Variations Done for Gerald Van De Wiele

I. Le Bonheur

dogwood flakes
what is green

the petals
from the apple
blow on the road

mourning doves
mark the sway
of the afternoon, bees
dig the plum blossoms

the morning
stands up straight, the night
is blue from the full of the April moon

iris and lilac, birds
birds, yellow flowers
white flowers, the Diesel
does not let up dragging
the plow

as the whippoorwill,
the night's tractor, grinds
his song


and no other birds but us
are as busy (O saisons, O chateaux!
Délires!

What soul
is without fault?

Nobody studies
happiness

Every time the cock crows
I salute him

I have no longer any excuse
for envy. My life

has been given its orders: the seasons
seize

the soul and the body, and make mock
of any dispersed effort. The hour of death

is the only trespass


II. The Charge

dogwood flakes
the green

the petals from the apple-trees
fall for the feet to walk on

the birds are so many they are
loud, in the afternoon

they distract, as so many bees do
suddenly all over the place

With spring one knows today to see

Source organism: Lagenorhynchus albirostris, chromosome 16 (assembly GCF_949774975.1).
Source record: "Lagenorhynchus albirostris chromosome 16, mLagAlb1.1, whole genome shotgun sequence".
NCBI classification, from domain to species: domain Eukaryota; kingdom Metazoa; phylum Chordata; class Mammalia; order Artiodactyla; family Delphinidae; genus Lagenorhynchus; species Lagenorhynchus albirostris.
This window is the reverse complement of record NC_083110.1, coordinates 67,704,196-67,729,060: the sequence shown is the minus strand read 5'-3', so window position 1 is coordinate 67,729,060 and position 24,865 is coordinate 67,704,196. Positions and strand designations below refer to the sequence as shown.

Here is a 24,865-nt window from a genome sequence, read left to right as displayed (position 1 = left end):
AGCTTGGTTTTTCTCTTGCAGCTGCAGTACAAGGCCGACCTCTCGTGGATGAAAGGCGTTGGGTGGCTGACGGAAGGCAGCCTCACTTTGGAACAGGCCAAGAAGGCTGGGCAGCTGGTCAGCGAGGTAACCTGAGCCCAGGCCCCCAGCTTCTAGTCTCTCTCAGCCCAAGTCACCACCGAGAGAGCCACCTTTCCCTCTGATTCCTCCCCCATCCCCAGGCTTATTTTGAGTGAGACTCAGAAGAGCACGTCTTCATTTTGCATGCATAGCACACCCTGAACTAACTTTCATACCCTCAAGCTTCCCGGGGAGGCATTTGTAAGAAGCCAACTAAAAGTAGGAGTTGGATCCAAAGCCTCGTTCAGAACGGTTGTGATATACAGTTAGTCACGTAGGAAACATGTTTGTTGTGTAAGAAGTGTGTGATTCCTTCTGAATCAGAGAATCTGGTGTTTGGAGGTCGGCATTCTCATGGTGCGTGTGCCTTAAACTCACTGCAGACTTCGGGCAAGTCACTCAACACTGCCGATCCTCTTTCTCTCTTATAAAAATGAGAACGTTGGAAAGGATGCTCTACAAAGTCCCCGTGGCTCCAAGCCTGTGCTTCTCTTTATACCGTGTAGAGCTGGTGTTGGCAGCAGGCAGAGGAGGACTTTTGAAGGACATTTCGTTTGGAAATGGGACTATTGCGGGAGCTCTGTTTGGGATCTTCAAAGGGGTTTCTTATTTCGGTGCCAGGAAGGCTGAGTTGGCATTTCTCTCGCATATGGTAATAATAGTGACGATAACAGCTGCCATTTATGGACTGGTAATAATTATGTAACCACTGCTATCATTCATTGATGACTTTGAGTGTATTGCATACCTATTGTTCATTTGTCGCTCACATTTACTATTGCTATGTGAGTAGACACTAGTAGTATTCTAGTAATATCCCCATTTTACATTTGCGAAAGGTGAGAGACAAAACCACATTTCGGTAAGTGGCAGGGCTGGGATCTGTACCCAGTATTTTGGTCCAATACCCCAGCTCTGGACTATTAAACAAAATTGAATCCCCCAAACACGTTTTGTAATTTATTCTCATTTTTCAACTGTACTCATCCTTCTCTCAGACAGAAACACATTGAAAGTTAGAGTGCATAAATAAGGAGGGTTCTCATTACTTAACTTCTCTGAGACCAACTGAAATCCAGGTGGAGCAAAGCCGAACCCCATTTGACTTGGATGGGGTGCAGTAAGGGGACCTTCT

that in the morning each thing

is separate but by noon
they have melted into each other

and by night only crazy things
like the full moon and the whippoorwill

and us, are busy. We are busy
if we can get by that whiskered bird,

that nightjar, and get across, the moon
is our conversation, she will say

what soul
isn't in default?

can you afford not to make
the magical study

which happiness is? do you hear
the cock when he crows? do you know the charge,

that you shall have no envy, that your life
has its orders, that the seasons

seize you too, that no body and soul are one
if they are not wrought

in this retort? that otherwise efforts
are efforts? And that the hour of your flight

will be the hour of your death?


III. Spring

The dogwood
lights up the day.

The April moon
flakes the night.

Birds, suddenly,
are a multitude

The flowers are ravined
by bees, the fruit blossoms

are thrown to the ground, the wind
the rain forces everything. Noise—

even the night is drummed
by whippoorwills, and we get

as busy, we plow, we move,
we break out, we love. The secret

which got lost neither hides
nor reveals itself, it shows forth

tokens. And we rush
to catch up. The body

whips the soul. In its great desire
it demands the elixir

In the roar of spring,
transmutations. Envy

drags herself off. The fault of the body and the soul
—that they are not one—

the matutinal cock clangs
and singleness: we salute you

season of no bungling

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